Combining quality child care with preschool promotes social mobility across generations

Economist James Heckman and businessman J.B. Pritzker writing in The Hill:

“The push for high-quality universal pre-K for four-year-olds, now embraced by a growing number of political and thought leaders, is strangely isolated from the movement supporting child care for working mothers. Focusing solely on four-year-old children may make for good politics, but by itself it falls short. Good policy takes into account the science of early childhood brain development, the needs of working mothers with younger children, and provides disadvantaged infants and toddlers with the high-quality child care that has been proven to promote success in school and later on in life.”

Find the article here: https://go.edc.org/ug1v

Why DeVos Should Embrace Early Childhood Education (Brookings)

See this strong statement with a helpful review of the evidence from the Brookings Institution.

“As Betsy DeVos ascends to the role of secretary of education amidst partisan rancor, she would do well to embrace early childhood education, an issue offering an oasis of bipartisan support. Ninety percent of voters, regardless of party affiliation, endorse quality early childhood education with expanded access and affordability for children from low- and middle-income backgrounds, according to a 2016 national poll by the First Five Years Fund. Early childhood education is a strong investment in our nation’s future, as cost-benefit estimates report societal savings of up to $13 for every dollar spent on quality early childhood programs. But how can we convince policymakers to increase investment in early care and education and improve life outcomes for at-risk children?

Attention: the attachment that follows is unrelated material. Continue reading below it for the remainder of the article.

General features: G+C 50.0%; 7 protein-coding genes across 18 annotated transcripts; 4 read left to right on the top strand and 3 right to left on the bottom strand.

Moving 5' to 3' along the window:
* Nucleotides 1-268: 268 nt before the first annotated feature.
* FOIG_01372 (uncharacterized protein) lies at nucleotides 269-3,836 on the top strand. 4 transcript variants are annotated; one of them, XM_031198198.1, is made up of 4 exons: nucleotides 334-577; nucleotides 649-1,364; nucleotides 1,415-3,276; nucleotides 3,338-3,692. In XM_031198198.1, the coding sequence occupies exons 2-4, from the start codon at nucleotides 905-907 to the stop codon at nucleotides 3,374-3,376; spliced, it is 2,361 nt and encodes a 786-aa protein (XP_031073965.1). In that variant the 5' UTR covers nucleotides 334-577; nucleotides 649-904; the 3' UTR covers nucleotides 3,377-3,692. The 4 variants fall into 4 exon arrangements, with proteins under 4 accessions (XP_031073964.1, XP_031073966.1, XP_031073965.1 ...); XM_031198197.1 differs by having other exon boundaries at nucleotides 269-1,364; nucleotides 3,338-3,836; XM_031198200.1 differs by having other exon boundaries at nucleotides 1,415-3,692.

The scientific evidence offers clear direction about what works for long-term payoffs in school readiness and life beyond the classroom. Three areas are pivotal to achieving that end:  (i) early access to programs that serve children age 0-3; (ii) working with parents (direct practice of skills and intensive home visiting); and (iii) high quality programs entailing teacher-child interactions that promote higher-order thinking skills, low teacher to child ratios, and ongoing job-embedded professional development.

See the article here: https://go.edc.org/kbkq

 

“Affordable Child Care: The Secret to a Better Economy”

Of the 24 million children under 6 in the United States today, some 12 million need day care, because both parents work or a single parent is the breadwinner. Yet most working families can’t afford good care — if they can even find it in the first place. In 2006, a federal study gave a “high quality” rating to only 10 percent of the nation’s child care programs, and the proportion today is almost certainly smaller, since government financing for child care has declined in the past decade.

So it is no surprise that child care has become a campaign issue, with both Hillary Clinton and Donald Trump proposing to help with costs that now average nearly $18,000 a year for two children in a child care center (or about 30 percent of median family income). What is surprising is that it has taken so long for the issue to gain prominence. After all, affordable high-quality child care is one remedy to the long stagnation in wages afflicting most of the work force. It is also an antidote to the waning productivity that threatens future living standards.

New York Times Editorial: https://go.edc.org/8hfw

“P-3 Reform in Vision and Practice” by Kate Tarrant

The Build Initiative has published a report on the impact of the US DOE’s Race to the Top–Early Learning Challenge (ELC) in states around the country. The report, “P-3 Reform in Vision and Practice,” was written by Kate Tarrant and is a chapter in the Build Initiative’s E-Book, Rising to the Challenge: Building Effective Systems for Young Children and Families. (Italics denote quotations.)

A few highlights:

  • Over the course of three rounds of ELC competitions, the encouragement states received to address connections between early childhood and early elementary education became increasingly significant.